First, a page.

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Re: @with -- DRY syntax for nesting selectors

From: Marat Tanalin | tanalin.com <mtanalin@yandex.ru>
Date: Wed, 11 Jan 2012 16:23:35 +0400
To: Brad Kemper <brad.kemper@gmail.com>
Cc: Tab Atkins Jr. <jackalmage@gmail.com>,www-style@w3.org
Message-Id: <467601326284615@web32.yandex.ru>
10.01.2012, 20:04, "Brad Kemper" <brad.kemper@gmail.com>:
> On Jan 9, 2012, at 2:24 PM, Marat Tanalin | tanalin.com wrote:
>
>>> š#example .foo .bar {
>>> šššcolor: blue;
>>> ššš@nest .baz & {
>>> ššššštext-decoration: underline;
>>> ššš}
>>> š}
>>>
>>> š~TJ
>> šSounds interesting, though looks not quite readable and DRY. We are forced to always add redundant '&' (this could be very annoying in practice) even if all rules are without leading combinators and could be expressed without :this using my proposed syntax.
>>
>> šBTW, @with/:this could be used with the same result as @nest/& from your example:
>>
>> šššš@with (#example .foo .bar) {
>> šššššššš:this {color: blue; }
>>
>> šššššššš@with (.baz :this) {
>> šššššššššššš:this {text-decoration: underline; }
>> šššššššš}
>> šššš}
>>
>> šor with implicit :this:
>>
>> šššš@with (#example .foo .bar) {
>> šššššššš{color: blue; }
>>
>> šššššššš@with (.baz :this) {
>> šššššššššššš{text-decoration: underline; }
>> šššššššš}
>> šššš}
>
> I'd be nice if people writing these sort of selectors could also write what they expand out to, as the whole :this/& concept is not quite natural enough to immediately grok before getting familiar with it.
>
> As I understand it, your example (which looks much nicer and easier to read in its "implicit" form than either of the other two, though it is an awful lot of curly braces to get lost in), would expand to this:
>
> #example .foo .bar { color: blue; }
> .baz #example .foo .bar š{ text-decoration: underline; }
>
> Right so far? Then what about this:
>
> ššš@with (#example .foo .bar) {
> ššššššš{color: blue; }
>
> ššššššš@with (.baz :this) {
> ššššššššššš{text-decoration: underline; }
>
> ššššššššššš@with (.qux :this .wibble) {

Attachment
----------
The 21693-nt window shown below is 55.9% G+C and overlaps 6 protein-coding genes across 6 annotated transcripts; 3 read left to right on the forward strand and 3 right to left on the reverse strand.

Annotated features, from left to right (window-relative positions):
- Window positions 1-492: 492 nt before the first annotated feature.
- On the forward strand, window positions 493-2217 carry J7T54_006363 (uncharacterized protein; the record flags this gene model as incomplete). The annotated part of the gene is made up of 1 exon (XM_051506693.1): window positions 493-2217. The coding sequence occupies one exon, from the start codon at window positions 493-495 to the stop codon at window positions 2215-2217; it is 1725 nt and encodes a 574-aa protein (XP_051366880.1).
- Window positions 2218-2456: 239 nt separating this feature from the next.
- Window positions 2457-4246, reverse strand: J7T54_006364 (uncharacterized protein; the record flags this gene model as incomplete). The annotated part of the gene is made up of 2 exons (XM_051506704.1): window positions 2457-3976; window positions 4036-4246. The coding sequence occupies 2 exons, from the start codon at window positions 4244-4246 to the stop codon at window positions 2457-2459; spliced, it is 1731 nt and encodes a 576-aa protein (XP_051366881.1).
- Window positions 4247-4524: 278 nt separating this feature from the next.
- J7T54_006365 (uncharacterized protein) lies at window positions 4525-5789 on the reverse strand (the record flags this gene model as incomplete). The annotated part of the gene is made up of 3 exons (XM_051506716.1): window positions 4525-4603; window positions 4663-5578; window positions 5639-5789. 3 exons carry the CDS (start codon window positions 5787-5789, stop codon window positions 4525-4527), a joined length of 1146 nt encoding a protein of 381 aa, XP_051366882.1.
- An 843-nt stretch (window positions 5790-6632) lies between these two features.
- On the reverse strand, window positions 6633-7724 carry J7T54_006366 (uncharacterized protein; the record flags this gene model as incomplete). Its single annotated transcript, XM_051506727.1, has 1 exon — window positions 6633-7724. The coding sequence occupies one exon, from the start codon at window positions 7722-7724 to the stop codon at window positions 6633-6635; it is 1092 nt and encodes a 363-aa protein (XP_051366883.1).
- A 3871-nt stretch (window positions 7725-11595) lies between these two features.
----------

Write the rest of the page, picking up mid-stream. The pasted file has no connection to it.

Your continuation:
> šššššššššššššššš{position:absolute;}
> ššššššššššš}
> ššššššš}
> ššš}
>
> Is it this:
>
> #example .foo .bar { color: blue; }
> .baz #example .foo .bar š{ text-decoration: underline; }
> .qux .baz #example .foo .bar .wibble š{ position:absolute; }

Yes. ':this' can be considered as placeholder for selector passed to containing @with. So if we have:

    @with (.lorem) {
        .foo {}

        @with (.ipsum :this .dolor) {
            .amet {...}
        }
    }

it would be equivalent to:

    .lorem .foo {...}
    .ipsum .lorem .dolor .amet {...}

Perhaps meaning of '&' in current 'CSS Hierarchies Module Level 3' draft (http://dev.w3.org/csswg/css3-hierarchies/ ) is similar, but '&' seems to be annoying/littering compared to my proposed @with syntax which is probably more elegant and DRY.

> I think it would be less confusing if there was less of an abundance of curly braces to keep straight (especially if you write the whole thing in one line). How about this:
>
> ššš@with (#example .foo .bar) [
> ššššššš{color: blue; }
>
> ššššššš@with (.baz :this) [
> ššššššššššš{text-decoration: underline; }
>
> ššššššššššš@with (.qux :this .wibble) [
> šššššššššššššššš{position:absolute;}
> ššššššššššš]
> ššššššš]
> ššš]
>
> Then each set of declarations is in its familiar curly braces, but the embedding level is determined by square braces.

I think adding another brace type is unreasonable here.

> Except now I forget whats wrong with just doing this:
>
> ššš@with (#example .foo .bar) {
> šššššššcolor: blue;
>
> ššššššš@with (.baz :this) {
> ššššššššššštext-decoration: underline;
>
> ššššššššššš@with (.qux :this .wibble) {
> ššššššššššššššššposition:absolute;
> ššššššššššš}
> ššššššš}
> ššš}

My original intention was to conform to current CSS fundamental syntax as much as possible. Other than that, it's fairly acceptable for me to mix property declarations (like 'color: blue;') with at-rules (@with) to simplify usage of @with as in your last code example.

What I'm really strongly opposed to is mixing property declarations (like 'color: blue;') with _selectors_ (selector rules) themselves. That's what I especially don't like in nonstandard solutions like SASS/LESS. See one of my previous messages for reasoning:

http://lists.w3.org/Archives/Public/www-style/2012Jan/0377.html
Received on Wednesday, 11 January 2012 13:56:20 GMT

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